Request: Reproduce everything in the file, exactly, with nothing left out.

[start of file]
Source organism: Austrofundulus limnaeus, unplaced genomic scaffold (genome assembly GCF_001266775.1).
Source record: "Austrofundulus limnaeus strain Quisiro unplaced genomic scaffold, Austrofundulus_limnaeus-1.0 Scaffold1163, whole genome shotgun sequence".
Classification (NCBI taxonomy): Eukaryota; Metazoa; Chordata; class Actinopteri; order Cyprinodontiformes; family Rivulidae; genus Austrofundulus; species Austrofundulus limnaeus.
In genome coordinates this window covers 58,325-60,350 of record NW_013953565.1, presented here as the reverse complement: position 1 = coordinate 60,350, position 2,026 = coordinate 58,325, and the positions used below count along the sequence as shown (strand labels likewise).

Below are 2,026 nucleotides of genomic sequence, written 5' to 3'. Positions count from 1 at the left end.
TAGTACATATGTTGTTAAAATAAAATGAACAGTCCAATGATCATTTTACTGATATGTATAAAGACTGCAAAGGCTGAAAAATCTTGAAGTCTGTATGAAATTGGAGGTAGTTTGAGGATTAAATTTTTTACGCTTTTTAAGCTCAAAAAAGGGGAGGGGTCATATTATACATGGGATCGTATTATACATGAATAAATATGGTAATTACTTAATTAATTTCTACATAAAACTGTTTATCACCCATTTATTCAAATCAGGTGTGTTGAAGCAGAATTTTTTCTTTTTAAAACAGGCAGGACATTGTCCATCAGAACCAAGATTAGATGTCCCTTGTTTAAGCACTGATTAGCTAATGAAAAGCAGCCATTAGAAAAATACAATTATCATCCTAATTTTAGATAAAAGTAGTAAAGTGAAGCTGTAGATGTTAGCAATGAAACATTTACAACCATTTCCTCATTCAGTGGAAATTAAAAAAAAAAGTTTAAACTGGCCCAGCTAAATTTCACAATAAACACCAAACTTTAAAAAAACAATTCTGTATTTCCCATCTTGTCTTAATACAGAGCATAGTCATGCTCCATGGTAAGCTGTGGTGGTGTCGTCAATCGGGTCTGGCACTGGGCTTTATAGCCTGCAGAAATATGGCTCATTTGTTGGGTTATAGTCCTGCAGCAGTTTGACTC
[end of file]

Source organism: Austrofundulus limnaeus, unplaced genomic scaffold (genome assembly GCF_001266775.1).
Source record: "Austrofundulus limnaeus strain Quisiro unplaced genomic scaffold, Austrofundulus_limnaeus-1.0 Scaffold1163, whole genome shotgun sequence".
Classification (NCBI taxonomy): Eukaryota; Metazoa; Chordata; class Actinopteri; order Cyprinodontiformes; family Rivulidae; genus Austrofundulus; species Austrofundulus limnaeus.
In genome coordinates this window covers 58,325-60,350 of record NW_013953565.1, presented here as the reverse complement: position 1 = coordinate 60,350, position 2,026 = coordinate 58,325, and the positions used below count along the sequence as shown (strand labels likewise).

Below are 2,026 nucleotides of genomic sequence, written 5' to 3'. Positions count from 1 at the left end.
TAGTACATATGTTGTTAAAATAAAATGAACAGTCCAATGATCATTTTACTGATATGTATAAAGACTGCAAAGGCTGAAAAATCTTGAAGTCTGTATGAAATTGGAGGTAGTTTGAGGATTAAATTTTTTACGCTTTTTAAGCTCAAAAAAGGGGAGGGGTCATATTATACATGGGATCGTATTATACATGAATAAATATGGTAATTACTTAATTAATTTCTACATAAAACTGTTTATCACCCATTTATTCAAATCAGGTGTGTTGAAGCAGAATTTTTTCTTTTTAAAACAGGCAGGACATTGTCCATCAGAACCAAGATTAGATGTCCCTTGTTTAAGCACTGATTAGCTAATGAAAAGCAGCCATTAGAAAAATACAATTATCATCCTAATTTTAGATAAAAGTAGTAAAGTGAAGCTGTAGATGTTAGCAATGAAACATTTACAACCATTTCCTCATTCAGTGGAAATTAAAAAAAAAAGTTTAAACTGGCCCAGCTAAATTTCACAATAAACACCAAACTTTAAAAAAACAATTCTGTATTTCCCATCTTGTCTTAATACAGAGCATAGTCATGCTCCATGGTAAGCTGTGGTGGTGTCGTCAATCGGGTCTGGCACTGGGCTTTATAGCCTGCAGAAATATGGCTCATTTGTTGGGTTATAGTCCTGCAGCAGTTTGACTC